All Roads Lead To Rome or Home: Addressing Addiction in the Workplace

All Roads Lead To Rome or Home: Addressing Addiction in the Workplace

Prior to the Tiger Woods story breaking, Oprah did a show with Dr. Drew who was promoting his new intervention show on sex addiction. She opened the show with the statement (paraphrasing) that everyone has some kind of addiction, whether it be drugs, food, sex, the internet, or work. Although most people would agree with such a statement (and God only knows, when you’re in the field of addiction recovery, it seems to be true) it gave me pause to consider its validity.

In an attempt to prod corporate America to address addiction in the workplace, I have often cited examples of how this epidemic affects the bottom line beyond traditional forms of addiction such as substance abuse.

Does it go the way of the Roman Empire where gluttony and alcoholism were pervasive? America is known throughout the world as a religious nation, but are we a spiritual nation? If you go to church on Sunday, and then spend the rest of the week striving to fill a “soul hole” with substances or activities of questionable benefit, how does your spirit get fed?

Hats off to Oprah for emphasizing that without a spiritual connection, recovery is impossible. Now, if we could only translate that into the workplace more fully. I’m not suggesting that the word “God” become a corporate password. I do, however, think that as employees are being asked to work longer hours these days, hiring external consultants to open a dialogue around the root cause of addictive behavior in the workplace will substantially increase productivity.  And now more than ever, this is especially true in these challenging economic times. When people are turned on to their work, they don’t need to get turned on through substance abuse or internet distractions.

Years ago, I remember watching this elderly Chinese man cleaning tables in this empty restaurant after the lunch crowd had left. Now, I know this gentleman had probably washed thousands of tables in his time, and yet he was so focused and buoyant with the task at hand. When I asked him his secret, he said, “Meditation.” It turns out that he had been a Tai Chi practitioner for many years. Perhaps traditional meditation may not have much appeal for mainstream America, but there are guided visualization techniques that can definitely be initiated by anyone that can connect an individual to his internal landscape. When people devote time to an inner life, addiction recovery is made more possible, providing the opportunity for productivity to improve.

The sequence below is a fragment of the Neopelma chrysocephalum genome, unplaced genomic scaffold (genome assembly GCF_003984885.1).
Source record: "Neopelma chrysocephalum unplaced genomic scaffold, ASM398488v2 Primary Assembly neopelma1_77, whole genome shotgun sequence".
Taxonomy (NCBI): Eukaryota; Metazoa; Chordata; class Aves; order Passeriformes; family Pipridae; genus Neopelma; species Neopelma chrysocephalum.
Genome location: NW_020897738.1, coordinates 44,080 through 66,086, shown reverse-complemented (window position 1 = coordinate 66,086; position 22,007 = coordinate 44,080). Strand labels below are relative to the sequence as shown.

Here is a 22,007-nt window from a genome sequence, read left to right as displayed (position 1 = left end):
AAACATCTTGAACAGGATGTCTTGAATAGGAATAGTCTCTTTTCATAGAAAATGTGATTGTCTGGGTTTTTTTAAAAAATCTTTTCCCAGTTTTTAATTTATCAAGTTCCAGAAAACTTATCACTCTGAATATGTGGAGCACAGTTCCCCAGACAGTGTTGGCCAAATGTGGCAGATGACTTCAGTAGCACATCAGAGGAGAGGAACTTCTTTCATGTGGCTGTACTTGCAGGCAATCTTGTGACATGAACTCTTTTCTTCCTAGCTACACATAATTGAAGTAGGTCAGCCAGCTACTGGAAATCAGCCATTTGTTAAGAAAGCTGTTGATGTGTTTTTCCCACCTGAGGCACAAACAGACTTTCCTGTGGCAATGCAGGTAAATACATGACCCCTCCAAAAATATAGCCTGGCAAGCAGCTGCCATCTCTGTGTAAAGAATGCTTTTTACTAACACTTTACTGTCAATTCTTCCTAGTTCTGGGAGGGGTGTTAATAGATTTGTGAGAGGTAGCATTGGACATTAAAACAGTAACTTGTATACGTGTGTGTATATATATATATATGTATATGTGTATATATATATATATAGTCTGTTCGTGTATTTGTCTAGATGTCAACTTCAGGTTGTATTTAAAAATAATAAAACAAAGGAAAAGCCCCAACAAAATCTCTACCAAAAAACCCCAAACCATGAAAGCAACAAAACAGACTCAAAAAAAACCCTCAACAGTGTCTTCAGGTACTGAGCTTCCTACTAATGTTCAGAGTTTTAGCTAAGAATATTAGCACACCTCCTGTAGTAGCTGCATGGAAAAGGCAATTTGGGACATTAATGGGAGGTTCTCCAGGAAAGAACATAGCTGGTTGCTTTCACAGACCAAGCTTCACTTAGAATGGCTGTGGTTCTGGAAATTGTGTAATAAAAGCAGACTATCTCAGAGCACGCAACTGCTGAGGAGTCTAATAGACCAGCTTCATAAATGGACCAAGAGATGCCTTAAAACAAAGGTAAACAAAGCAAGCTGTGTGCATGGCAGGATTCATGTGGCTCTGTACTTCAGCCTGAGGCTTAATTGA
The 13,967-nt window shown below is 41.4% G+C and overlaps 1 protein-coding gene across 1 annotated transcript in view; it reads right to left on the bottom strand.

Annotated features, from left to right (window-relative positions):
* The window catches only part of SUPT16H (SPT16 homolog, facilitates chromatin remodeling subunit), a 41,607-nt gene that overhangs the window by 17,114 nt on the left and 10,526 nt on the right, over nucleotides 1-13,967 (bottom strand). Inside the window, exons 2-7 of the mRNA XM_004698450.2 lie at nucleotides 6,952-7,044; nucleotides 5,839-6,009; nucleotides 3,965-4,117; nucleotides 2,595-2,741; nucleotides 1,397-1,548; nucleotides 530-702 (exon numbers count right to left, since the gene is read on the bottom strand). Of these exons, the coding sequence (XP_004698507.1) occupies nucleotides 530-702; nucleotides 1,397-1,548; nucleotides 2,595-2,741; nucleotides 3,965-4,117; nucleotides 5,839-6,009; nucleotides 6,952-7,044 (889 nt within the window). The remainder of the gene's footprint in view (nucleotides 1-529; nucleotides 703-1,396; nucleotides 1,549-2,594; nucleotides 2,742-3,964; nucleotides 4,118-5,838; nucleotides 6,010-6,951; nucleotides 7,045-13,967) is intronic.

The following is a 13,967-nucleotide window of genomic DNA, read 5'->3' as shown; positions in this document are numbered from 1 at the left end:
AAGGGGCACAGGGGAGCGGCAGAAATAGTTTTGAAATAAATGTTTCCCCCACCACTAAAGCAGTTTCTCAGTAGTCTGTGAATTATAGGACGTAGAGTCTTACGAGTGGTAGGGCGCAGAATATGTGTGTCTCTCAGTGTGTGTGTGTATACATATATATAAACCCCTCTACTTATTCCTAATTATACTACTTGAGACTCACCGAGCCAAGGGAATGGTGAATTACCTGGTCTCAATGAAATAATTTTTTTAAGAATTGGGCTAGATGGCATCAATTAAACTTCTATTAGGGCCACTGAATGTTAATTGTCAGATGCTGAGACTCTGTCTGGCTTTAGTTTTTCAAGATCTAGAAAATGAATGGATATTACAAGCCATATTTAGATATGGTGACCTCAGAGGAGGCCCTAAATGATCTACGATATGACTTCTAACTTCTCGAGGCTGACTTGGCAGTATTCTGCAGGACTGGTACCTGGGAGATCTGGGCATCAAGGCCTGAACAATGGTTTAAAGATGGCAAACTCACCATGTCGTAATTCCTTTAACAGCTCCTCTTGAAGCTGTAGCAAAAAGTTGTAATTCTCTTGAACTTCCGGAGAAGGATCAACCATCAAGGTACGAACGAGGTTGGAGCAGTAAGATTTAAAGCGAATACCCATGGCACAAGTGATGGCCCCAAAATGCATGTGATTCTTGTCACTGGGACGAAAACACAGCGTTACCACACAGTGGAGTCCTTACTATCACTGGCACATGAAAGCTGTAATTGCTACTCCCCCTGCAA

Here are some simple tips for turning within that are not time consuming:

1)   Before you get out of bed in the morning, imagine your coming day as if it is a movie. As you envision all the various details to be attended to, breathe into your belly.  Experience yourself relaxed and at peace while doing the most mundane tasks at work, especially the ones that send you into frenzy or distraction.

2)   Once you are at work, set a timer on your computer or cell phone to go off every three hours. When the timer goes off, find a place with some privacy (preferably in your office), sit back in your chair and close your eyes.  If need be, sit in a bathroom stall. Now, turn within and notice how you are breathing. Shift your breath, so that you focus on your belly as you breathe in and out. Notice any emotions that are stuck and direct your breath into those places until they dissolve.

3)   At the end of the day, before dinner or bed, sit in a chair and return to your breath. Notice where there is stress lodged in your body. Scan back over the day and intentionally release any negative feelings from events that you are still carrying with you so that you can sleep peacefully.

Normalizing addiction through the assumption “that everyone has at least one” could be a good thing if it takes away the shame and secrets most addicts carry. It becomes a slippery slope when we confuse what is normal with what is healthy.  Simple stress management techniques can have a transformative effect on addictive behavior. We do not have to go the way of an ancient empire and play the fiddle as Rome burns.

Dr. Toni Galardi is a public speaker, business consultant, columnist, and author of her new book, The LifeQuake Phenomenon: How to Thrive not Just Survive in Times of Personal and Global Upheaval. Her website address is http://www.LifeQuake.net

Leave a Reply

Your email address will not be published. Required fields are marked *